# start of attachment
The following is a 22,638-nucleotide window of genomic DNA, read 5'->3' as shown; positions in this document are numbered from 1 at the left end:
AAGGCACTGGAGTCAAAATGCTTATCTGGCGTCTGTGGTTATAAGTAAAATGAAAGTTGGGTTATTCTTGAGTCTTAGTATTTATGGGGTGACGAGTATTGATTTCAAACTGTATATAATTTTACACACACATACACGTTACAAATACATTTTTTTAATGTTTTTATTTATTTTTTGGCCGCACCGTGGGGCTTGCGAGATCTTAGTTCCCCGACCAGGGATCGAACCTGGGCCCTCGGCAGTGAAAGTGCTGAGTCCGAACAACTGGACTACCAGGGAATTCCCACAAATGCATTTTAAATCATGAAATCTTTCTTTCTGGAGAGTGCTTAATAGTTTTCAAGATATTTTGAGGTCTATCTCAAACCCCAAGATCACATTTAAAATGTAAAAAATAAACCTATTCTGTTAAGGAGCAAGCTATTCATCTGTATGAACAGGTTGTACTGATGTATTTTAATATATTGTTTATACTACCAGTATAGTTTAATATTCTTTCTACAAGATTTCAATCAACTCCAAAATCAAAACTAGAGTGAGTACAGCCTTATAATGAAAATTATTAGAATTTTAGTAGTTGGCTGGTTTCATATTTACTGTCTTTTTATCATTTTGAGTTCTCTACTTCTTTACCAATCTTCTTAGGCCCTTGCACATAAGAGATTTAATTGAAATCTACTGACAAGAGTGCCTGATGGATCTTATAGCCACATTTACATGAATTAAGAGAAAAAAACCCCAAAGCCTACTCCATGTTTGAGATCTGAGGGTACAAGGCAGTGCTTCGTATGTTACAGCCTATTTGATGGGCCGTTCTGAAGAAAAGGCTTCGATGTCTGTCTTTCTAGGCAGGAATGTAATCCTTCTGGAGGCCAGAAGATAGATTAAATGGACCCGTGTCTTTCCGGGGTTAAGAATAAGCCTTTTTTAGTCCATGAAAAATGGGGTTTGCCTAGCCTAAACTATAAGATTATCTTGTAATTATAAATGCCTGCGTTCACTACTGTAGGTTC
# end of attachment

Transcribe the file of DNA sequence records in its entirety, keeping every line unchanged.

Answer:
The following is a 22,638-nucleotide window of genomic DNA, read 5'->3' as shown; positions in this document are numbered from 1 at the left end:
AAGGCACTGGAGTCAAAATGCTTATCTGGCGTCTGTGGTTATAAGTAAAATGAAAGTTGGGTTATTCTTGAGTCTTAGTATTTATGGGGTGACGAGTATTGATTTCAAACTGTATATAATTTTACACACACATACACGTTACAAATACATTTTTTTAATGTTTTTATTTATTTTTTGGCCGCACCGTGGGGCTTGCGAGATCTTAGTTCCCCGACCAGGGATCGAACCTGGGCCCTCGGCAGTGAAAGTGCTGAGTCCGAACAACTGGACTACCAGGGAATTCCCACAAATGCATTTTAAATCATGAAATCTTTCTTTCTGGAGAGTGCTTAATAGTTTTCAAGATATTTTGAGGTCTATCTCAAACCCCAAGATCACATTTAAAATGTAAAAAATAAACCTATTCTGTTAAGGAGCAAGCTATTCATCTGTATGAACAGGTTGTACTGATGTATTTTAATATATTGTTTATACTACCAGTATAGTTTAATATTCTTTCTACAAGATTTCAATCAACTCCAAAATCAAAACTAGAGTGAGTACAGCCTTATAATGAAAATTATTAGAATTTTAGTAGTTGGCTGGTTTCATATTTACTGTCTTTTTATCATTTTGAGTTCTCTACTTCTTTACCAATCTTCTTAGGCCCTTGCACATAAGAGATTTAATTGAAATCTACTGACAAGAGTGCCTGATGGATCTTATAGCCACATTTACATGAATTAAGAGAAAAAAACCCCAAAGCCTACTCCATGTTTGAGATCTGAGGGTACAAGGCAGTGCTTCGTATGTTACAGCCTATTTGATGGGCCGTTCTGAAGAAAAGGCTTCGATGTCTGTCTTTCTAGGCAGGAATGTAATCCTTCTGGAGGCCAGAAGATAGATTAAATGGACCCGTGTCTTTCCGGGGTTAAGAATAAGCCTTTTTTAGTCCATGAAAAATGGGGTTTGCCTAGCCTAAACTATAAGATTATCTTGTAATTATAAATGCCTGCGTTCACTACTGTAGGTTC